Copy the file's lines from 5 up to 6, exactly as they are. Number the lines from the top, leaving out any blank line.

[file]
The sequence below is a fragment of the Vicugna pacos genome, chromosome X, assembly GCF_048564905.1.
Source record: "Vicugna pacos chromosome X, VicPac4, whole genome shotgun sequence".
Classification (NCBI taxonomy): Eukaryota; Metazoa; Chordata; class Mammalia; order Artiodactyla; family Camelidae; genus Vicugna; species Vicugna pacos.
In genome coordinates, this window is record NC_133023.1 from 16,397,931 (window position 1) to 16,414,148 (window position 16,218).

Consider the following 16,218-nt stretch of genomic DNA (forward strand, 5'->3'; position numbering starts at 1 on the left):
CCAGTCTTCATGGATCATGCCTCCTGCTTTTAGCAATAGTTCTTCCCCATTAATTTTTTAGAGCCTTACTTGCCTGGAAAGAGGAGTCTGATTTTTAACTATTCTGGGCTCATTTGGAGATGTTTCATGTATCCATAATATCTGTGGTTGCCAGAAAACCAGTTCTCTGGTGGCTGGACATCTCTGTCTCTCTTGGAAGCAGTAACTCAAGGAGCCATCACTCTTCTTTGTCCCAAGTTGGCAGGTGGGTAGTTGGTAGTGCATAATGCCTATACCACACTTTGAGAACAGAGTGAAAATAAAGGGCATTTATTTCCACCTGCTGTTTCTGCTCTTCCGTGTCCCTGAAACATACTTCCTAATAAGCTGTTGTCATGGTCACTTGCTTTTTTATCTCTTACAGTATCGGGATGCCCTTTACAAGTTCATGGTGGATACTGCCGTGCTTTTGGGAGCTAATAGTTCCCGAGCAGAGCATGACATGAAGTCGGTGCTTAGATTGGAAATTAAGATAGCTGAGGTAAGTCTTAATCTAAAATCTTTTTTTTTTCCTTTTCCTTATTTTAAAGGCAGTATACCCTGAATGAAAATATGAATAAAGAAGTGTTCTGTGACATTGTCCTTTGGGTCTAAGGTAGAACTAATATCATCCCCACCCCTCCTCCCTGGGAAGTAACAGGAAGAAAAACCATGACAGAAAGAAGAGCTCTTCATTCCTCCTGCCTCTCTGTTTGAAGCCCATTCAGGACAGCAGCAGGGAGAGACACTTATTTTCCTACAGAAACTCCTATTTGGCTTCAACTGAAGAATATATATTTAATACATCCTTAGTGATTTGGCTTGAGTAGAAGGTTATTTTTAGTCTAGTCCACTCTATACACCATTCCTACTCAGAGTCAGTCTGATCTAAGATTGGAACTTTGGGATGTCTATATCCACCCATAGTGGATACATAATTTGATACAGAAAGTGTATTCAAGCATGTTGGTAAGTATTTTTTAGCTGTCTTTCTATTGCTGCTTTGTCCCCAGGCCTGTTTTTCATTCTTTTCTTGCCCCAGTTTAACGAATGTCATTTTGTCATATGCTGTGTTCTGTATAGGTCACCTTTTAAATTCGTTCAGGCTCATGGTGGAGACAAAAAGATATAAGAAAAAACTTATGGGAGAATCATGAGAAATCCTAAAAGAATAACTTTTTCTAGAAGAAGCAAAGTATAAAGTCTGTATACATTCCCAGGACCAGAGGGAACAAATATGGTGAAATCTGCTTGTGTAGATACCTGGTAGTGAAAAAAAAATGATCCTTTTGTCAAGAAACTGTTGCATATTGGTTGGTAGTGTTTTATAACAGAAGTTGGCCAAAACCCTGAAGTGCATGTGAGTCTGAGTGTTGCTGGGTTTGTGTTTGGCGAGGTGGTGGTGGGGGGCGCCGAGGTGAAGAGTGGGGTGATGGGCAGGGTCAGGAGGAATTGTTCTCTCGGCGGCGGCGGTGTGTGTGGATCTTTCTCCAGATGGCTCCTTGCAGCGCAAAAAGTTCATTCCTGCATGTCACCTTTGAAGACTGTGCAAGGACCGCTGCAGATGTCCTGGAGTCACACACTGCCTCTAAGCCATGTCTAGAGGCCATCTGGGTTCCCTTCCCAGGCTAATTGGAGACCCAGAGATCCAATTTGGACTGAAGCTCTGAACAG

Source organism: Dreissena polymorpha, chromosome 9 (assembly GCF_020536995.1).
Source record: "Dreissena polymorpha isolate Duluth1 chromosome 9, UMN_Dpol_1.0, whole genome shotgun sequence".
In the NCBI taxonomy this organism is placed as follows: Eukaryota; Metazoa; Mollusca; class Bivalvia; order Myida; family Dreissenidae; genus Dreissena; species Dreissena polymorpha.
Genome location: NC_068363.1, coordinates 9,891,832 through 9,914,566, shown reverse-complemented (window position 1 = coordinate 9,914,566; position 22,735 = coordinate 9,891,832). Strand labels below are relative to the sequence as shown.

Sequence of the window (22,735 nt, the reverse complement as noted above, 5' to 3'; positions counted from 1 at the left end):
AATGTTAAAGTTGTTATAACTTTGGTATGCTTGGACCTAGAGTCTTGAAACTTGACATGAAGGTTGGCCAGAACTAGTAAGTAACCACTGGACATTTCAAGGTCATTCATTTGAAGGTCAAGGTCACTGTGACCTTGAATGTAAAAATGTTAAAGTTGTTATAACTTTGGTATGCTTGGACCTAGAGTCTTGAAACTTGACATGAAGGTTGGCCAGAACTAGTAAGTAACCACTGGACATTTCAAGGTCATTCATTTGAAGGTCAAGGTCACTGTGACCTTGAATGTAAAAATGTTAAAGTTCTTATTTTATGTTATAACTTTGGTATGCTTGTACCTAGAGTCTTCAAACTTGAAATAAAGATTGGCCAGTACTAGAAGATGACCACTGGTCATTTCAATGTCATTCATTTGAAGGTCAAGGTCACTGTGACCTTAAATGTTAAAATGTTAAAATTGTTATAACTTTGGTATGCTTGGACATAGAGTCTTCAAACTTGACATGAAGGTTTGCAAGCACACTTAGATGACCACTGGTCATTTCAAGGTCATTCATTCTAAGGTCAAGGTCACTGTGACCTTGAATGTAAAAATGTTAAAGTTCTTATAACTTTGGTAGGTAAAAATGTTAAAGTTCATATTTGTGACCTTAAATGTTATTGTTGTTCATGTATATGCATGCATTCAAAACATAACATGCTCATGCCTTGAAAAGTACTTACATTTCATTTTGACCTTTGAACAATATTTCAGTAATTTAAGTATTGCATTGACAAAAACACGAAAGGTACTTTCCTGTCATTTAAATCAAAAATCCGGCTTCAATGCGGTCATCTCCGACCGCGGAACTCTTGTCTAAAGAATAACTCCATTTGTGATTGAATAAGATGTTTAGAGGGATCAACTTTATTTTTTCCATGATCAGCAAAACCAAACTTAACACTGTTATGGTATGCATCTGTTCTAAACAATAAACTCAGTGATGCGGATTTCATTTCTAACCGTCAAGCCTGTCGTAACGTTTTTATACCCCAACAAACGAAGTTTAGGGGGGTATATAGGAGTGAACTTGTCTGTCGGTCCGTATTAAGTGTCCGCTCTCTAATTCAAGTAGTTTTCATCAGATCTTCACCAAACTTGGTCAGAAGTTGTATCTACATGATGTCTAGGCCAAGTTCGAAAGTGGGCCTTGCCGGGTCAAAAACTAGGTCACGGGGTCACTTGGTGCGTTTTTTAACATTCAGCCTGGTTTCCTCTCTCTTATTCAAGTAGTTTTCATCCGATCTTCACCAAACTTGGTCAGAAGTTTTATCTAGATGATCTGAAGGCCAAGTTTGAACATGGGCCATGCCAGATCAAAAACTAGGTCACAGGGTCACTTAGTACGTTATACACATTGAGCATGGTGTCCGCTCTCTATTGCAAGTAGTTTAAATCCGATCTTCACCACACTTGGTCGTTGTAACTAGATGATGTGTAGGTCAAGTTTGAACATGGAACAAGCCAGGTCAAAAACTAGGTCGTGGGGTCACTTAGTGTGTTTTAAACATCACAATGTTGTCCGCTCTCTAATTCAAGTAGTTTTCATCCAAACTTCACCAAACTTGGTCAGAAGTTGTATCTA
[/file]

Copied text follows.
Consider the following 16,218-nt stretch of genomic DNA (forward strand, 5'->3'; position numbering starts at 1 on the left):
CCAGTCTTCATGGATCATGCCTCCTGCTTTTAGCAATAGTTCTTCCCCATTAATTTTTTAGAGCCTTACTTGCCTGGAAAGAGGAGTCTGATTTTTAACTATTCTGGGCTCATTTGGAGATGTTTCATGTATCCATAATATCTGTGGTTGCCAGAAAACCAGTTCTCTGGTGGCTGGACATCTCTGTCTCTCTTGGAAGCAGTAACTCAAGGAGCCATCACTCTTCTTTGTCCCAAGTTGGCAGGTGGGTAGTTGGTAGTGCATAATGCCTATACCACACTTTGAGAACAGAGTGAAAATAAAGGGCATTTATTTCCACCTGCTGTTTCTGCTCTTCCGTGTCCCTGAAACATACTTCCTAATAAGCTGTTGTCATGGTCACTTGCTTTTTTATCTCTTACAGTATCGGGATGCCCTTTACAAGTTCATGGTGGATACTGCCGTGCTTTTGGGAGCTAATAGTTCCCGAGCAGAGCATGACATGAAGTCGGTGCTTAGATTGGAAATTAAGATAGCTGAGGTAAGTCTTAATCTAAAATCTTTTTTTTTTCCTTTTCCTTATTTTAAAGGCAGTATACCCTGAATGAAAATATGAATAAAGAAGTGTTCTGTGACATTGTCCTTTGGGTCTAAGGTAGAACTAATATCATCCCCACCCCTCCTCCCTGGGAAGTAACAGGAAGAAAAACCATGACAGAAAGAAGAGCTCTTCATTCCTCCTGCCTCTCTGTTTGAAGCCCATTCAGGACAGCAGCAGGGAGAGACACTTATTTTCCTACAGAAACTCCTATTTGGCTTCAACTGAAGAATATATATTTAATACATCCTTAGTGATTTGGCTTGAGTAGAAGGTTATTTTTAGTCTAGTCCACTCTATACACCATTCCTACTCAGAGTCAGTCTGATCTAAGATTGGAACTTTGGGATGTCTATATCCACCCATAGTGGATACATAATTTGATACAGAAAGTGTATTCAAGCATGTTGGTAAGTATTTTTTAGCTGTCTTTCTATTGCTGCTTTGTCCCCAGGCCTGTTTTTCATTCTTTTCTTGCCCCAGTTTAACGAATGTCATTTTGTCATATGCTGTGTTCTGTATAGGTCACCTTTTAAATTCGTTCAGGCTCATGGTGGAGACAAAAAGATATAAGAAAAAACTTATGGGAGAATCATGAGAAATCCTAAAAGAATAACTTTTTCTAGAAGAAGCAAAGTATAAAGTCTGTATACATTCCCAGGACCAGAGGGAACAAATATGGTGAAATCTGCTTGTGTAGATACCTGGTAGTGAAAAAAAAATGATCCTTTTGTCAAGAAACTGTTGCATATTGGTTGGTAGTGTTTTATAACAGAAGTTGGCCAAAACCCTGAAGTGCATGTGAGTCTGAGTGTTGCTGGGTTTGTGTTTGGCGAGGTGGTGGTGGGGGGCGCCGAGGTGAAGAGTGGGGTGATGGGCAGGGTCAGGAGGAATTGTTCTCTCGGCGGCGGCGGTGTGTGTGGATCTTTCTCCAGATGGCTCCTTGCAGCGCAAAAAGTTCATTCCTGCATGTCACCTTTGAAGACTGTGCAAGGACCGCTGCAGATGTCCTGGAGTCACACACTGCCTCTAAGCCATGTCTAGAGGCCATCTGGGTTCCCTTCCCAGGCTAATTGGAGACCCAGAGATCCAATTTGGACTGAAGCTCTGAACAG